Prospective immunity for assisting a suicide?: excuses, justifications, and real politics
King's Law Journal, 23, (2), . (doi:10.5235/KLJ.23.2.195).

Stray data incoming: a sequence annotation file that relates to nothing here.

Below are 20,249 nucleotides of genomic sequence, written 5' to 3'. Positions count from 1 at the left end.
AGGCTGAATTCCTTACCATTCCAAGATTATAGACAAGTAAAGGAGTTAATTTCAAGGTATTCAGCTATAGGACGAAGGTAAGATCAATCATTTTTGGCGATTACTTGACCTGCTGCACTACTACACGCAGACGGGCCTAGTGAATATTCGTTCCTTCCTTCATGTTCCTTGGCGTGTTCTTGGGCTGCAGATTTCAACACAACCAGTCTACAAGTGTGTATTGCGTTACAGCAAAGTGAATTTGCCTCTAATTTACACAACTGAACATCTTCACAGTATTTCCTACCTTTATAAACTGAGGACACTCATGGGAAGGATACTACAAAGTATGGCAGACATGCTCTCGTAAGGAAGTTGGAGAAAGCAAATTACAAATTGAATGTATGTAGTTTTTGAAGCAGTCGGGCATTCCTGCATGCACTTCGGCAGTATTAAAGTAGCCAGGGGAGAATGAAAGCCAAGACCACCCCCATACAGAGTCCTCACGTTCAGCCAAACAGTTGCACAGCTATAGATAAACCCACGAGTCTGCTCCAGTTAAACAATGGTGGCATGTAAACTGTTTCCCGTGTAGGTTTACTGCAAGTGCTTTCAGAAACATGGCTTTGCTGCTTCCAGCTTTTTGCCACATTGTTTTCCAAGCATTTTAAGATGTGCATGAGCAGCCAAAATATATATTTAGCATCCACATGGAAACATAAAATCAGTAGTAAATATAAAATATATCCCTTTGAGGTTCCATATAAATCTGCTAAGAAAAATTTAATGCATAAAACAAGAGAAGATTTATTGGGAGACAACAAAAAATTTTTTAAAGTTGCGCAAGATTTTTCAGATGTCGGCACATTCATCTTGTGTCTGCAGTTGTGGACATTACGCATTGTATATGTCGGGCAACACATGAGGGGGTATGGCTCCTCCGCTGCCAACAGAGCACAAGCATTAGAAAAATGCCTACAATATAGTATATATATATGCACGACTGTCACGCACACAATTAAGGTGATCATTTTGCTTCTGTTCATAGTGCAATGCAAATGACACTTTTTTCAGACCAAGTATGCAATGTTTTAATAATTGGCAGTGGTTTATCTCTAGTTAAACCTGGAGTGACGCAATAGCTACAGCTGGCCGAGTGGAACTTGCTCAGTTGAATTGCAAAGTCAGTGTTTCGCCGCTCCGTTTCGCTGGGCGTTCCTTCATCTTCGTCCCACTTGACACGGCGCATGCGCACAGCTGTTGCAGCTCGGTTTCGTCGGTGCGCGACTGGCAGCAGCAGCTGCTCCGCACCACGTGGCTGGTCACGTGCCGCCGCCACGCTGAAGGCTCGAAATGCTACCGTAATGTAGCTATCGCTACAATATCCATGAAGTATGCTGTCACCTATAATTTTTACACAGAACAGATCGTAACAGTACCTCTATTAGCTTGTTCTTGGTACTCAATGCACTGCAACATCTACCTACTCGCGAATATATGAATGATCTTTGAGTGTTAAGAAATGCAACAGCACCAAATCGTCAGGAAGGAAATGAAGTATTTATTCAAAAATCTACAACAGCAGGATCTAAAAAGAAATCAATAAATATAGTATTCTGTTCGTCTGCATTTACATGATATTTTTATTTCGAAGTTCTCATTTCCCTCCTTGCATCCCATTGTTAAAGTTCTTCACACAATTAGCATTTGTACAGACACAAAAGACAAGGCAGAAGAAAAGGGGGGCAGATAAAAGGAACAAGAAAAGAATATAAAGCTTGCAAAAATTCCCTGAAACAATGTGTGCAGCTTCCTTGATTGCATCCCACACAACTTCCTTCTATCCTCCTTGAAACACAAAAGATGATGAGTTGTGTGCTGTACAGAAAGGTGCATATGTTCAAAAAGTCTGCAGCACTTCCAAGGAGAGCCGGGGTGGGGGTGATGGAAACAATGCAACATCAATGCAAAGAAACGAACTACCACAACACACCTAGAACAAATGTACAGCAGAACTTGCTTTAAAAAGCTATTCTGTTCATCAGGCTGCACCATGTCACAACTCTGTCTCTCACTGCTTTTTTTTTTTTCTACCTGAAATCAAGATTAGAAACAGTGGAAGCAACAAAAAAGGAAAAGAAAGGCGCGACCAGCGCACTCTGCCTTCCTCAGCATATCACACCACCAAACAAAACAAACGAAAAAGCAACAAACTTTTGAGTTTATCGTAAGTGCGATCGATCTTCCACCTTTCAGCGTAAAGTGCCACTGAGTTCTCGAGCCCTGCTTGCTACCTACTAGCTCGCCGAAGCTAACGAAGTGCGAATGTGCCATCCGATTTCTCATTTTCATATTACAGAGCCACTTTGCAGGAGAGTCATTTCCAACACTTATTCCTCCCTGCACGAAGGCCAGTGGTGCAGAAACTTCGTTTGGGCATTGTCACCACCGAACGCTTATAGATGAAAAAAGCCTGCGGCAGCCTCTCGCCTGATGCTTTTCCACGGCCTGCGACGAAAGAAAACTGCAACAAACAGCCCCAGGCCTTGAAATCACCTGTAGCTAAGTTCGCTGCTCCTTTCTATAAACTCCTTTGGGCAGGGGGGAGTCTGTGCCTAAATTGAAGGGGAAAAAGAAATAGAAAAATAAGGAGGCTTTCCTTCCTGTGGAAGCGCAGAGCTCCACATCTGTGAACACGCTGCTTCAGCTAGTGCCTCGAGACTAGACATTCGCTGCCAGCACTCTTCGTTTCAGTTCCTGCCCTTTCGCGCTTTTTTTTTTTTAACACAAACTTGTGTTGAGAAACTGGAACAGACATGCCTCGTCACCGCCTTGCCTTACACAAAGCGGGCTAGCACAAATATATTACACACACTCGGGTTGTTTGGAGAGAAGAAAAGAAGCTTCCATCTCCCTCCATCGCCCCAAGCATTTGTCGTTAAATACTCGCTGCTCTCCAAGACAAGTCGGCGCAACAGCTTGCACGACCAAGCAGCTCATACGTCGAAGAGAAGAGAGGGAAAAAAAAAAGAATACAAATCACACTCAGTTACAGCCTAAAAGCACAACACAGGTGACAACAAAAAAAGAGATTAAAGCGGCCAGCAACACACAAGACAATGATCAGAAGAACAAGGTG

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This paper provides an evaluation of Roger Brownsword, Penney Lewis, and Genevra Richardson's proposed assisted-dying policy, which would give assisters a prospective immunity from prosecution whilst not decriminalising any forms of assisted-suicide or killing. It is argued that the question of non-decriminalisation is what distinguishes the policy, and thus that its value and feasibility are to be tested by the strength of this distinction. Although an appeal to retention of the criminal law's status quo suggests neutrality, under scrutiny it emerges that the claim only holds if a substantive, and thus necessarily controversial, evaluative position is accepted. The existing criminal law framework formally condemns all assisted-suicide, whilst accepting that in some instances an assister might be excused. The new system, it is argued, relies on a move from a system reliant on excuse to one based on the justifiability of some assisted-suicides. As such, it is argued that the status quo would change. While it is agreed that the proposal may be legally and conceptually coherent, it is therefore concluded that the policy's feasibility, at least in the current political climate, is to be doubted
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